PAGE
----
Brian Googins with a thick White River brown trout with Gabe
Anglers familiar and unfamiliar with the White River system often plan a fishing trip here in the fall. Brothers Barry and Emil Turner have fished with Dally’s guides countless times, and enjoyed a solid day on the Norfork with Ben Levin, landing plenty of quality rainbows and a couple of hefty browns. Bryan Googins made his inaugural trip to the White River from Florida, learned to throw streamers with Gabe Levin, and was rewarded with his biggest brown trout to date.
It’s a beautiful time of year with the turning of the leaves and the mild, pleasant weather, rivaled in scenery and comfort only by the vibrant spring months. The autumn brown trout spawn is also an exciting event to witness, and more and more anglers are showing their love for wild fish by leaving these precious trout unmolested during their reproductive phase. The high flows that will likely continue into November may reduce the amount of ideal spawning habitat, but will in turn offer better protection from excessive angling pressure. When the flows return to their normal fluctuations later in the fall, expect to see a large population of fat, healthy trout well conditioned from months of high water and abundant food.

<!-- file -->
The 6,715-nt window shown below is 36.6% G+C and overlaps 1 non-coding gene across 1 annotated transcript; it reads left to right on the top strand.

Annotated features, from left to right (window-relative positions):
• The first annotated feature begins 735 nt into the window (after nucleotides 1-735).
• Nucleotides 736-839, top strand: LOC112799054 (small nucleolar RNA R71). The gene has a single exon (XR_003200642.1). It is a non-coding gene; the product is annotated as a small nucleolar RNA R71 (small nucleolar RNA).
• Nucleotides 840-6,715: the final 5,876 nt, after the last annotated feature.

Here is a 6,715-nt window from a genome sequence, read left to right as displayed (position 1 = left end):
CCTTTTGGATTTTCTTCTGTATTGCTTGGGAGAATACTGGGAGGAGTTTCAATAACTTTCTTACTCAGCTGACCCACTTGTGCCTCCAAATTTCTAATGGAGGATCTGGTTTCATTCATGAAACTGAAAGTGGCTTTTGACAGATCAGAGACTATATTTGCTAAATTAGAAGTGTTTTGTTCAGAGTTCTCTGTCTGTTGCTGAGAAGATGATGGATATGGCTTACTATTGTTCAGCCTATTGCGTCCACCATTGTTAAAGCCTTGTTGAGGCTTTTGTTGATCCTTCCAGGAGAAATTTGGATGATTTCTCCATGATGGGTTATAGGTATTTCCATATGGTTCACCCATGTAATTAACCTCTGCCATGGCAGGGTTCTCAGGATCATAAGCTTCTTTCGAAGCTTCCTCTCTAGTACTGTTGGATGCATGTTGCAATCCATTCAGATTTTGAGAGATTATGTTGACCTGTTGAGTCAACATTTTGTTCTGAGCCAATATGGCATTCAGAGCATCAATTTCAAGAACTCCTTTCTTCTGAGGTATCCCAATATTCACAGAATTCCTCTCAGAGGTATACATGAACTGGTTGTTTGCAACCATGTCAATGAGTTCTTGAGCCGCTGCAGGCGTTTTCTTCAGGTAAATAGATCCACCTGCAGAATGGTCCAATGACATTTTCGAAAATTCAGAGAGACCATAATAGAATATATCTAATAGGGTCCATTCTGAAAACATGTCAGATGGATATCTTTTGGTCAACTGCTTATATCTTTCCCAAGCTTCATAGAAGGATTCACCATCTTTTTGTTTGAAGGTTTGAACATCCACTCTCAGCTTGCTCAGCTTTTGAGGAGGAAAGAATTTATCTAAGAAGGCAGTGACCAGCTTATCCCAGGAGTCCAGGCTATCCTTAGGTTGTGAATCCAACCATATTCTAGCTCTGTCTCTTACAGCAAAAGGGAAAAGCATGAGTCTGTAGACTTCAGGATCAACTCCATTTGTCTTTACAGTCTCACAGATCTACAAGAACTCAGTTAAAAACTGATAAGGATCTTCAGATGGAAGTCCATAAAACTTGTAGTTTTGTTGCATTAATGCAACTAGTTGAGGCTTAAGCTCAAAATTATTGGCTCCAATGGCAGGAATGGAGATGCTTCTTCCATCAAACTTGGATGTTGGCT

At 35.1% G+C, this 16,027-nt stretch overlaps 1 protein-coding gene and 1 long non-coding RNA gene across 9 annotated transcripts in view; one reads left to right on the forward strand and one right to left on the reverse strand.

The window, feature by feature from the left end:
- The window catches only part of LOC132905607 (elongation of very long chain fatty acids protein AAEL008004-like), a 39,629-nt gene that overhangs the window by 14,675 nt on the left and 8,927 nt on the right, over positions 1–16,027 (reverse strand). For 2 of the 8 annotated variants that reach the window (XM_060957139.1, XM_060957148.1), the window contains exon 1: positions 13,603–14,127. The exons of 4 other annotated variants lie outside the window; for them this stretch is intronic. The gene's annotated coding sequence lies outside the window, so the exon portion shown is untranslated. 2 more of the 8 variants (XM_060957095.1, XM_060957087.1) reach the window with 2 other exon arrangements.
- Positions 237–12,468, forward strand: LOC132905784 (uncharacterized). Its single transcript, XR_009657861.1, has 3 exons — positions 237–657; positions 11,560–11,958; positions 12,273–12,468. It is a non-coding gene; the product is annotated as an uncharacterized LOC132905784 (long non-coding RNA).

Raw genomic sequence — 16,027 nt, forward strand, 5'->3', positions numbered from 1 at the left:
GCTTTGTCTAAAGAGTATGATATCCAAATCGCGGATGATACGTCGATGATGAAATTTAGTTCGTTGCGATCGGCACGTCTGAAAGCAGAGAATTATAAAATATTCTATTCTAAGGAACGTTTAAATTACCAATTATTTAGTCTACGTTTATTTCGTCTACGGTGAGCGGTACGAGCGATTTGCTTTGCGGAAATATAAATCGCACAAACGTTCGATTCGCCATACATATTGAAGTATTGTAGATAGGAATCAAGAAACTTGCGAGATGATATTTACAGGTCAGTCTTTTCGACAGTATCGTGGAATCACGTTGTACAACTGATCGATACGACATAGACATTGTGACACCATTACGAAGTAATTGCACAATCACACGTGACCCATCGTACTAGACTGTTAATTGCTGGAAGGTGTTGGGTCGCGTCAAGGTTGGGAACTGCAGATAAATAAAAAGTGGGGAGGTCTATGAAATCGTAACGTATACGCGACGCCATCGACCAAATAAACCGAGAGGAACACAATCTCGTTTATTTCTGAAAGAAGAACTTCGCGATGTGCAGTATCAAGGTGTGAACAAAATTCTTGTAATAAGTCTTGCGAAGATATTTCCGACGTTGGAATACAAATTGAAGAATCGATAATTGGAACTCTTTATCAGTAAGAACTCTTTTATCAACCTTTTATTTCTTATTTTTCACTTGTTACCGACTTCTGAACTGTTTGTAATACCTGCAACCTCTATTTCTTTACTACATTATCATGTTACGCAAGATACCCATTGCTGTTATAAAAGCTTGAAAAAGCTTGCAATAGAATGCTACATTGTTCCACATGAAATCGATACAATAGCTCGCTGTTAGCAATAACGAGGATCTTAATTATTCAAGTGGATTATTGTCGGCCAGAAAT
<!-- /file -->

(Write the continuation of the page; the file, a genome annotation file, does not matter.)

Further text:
Barry Turner with Ben Levin
Catching numbers of fish is best accomplished with an egg or a worm combined with a heavy nymph or midge, fished 8-9ft under an indicator. Orange eggs are my first choice, but peach or pink works too. I like red or pink worms as well, but natural colored worms are an often-overlooked producer. Pheasant tails or Hare’s Ears are prime nymph choices, and Micro Mayfly nymphs and Copper Johns should not be forgotten. A large midge is preferable in high flows, such as a #14-16 Super or Whitetail midge, and ye olde Zebra midge. Hoppers are still performing in the early mornings and late evenings fished close to the bank with a few pops and twitches. Black or tan are good color choices, and downsizing to a #8 or #10 as the terrestrial bite wanes is not a bad idea. Streamer fishing has been inconsistent, but still yielding the odd trophy here and there. Smaller, more modest varieties seem to be outperforming our typical mega articulated flies at the moment, though Barry Analora’s monster trout of late came on a mega fly. I have been finding some success on white Zonkers, Sparkle Minnows, and Galloup’s Barely Legal. You will notice these are all smaller, heavily weighted baitfish imitations.
Fishing has been outstanding, though heavily pressured. An orange or peach egg trailed by a Copper John, Micro Mayfly nymph, or Root Beer midge has been deadly. Small streamers like Cone Headed Wooly Buggers, Sparkle Minnows, and Zoo Cougars are effective for a shot at a bigger more aggressive fish. With the added pressure of the Fly Fishing Fair this weekend, please be kind and courteous to each other, and pay attention to the effects of your boat wake.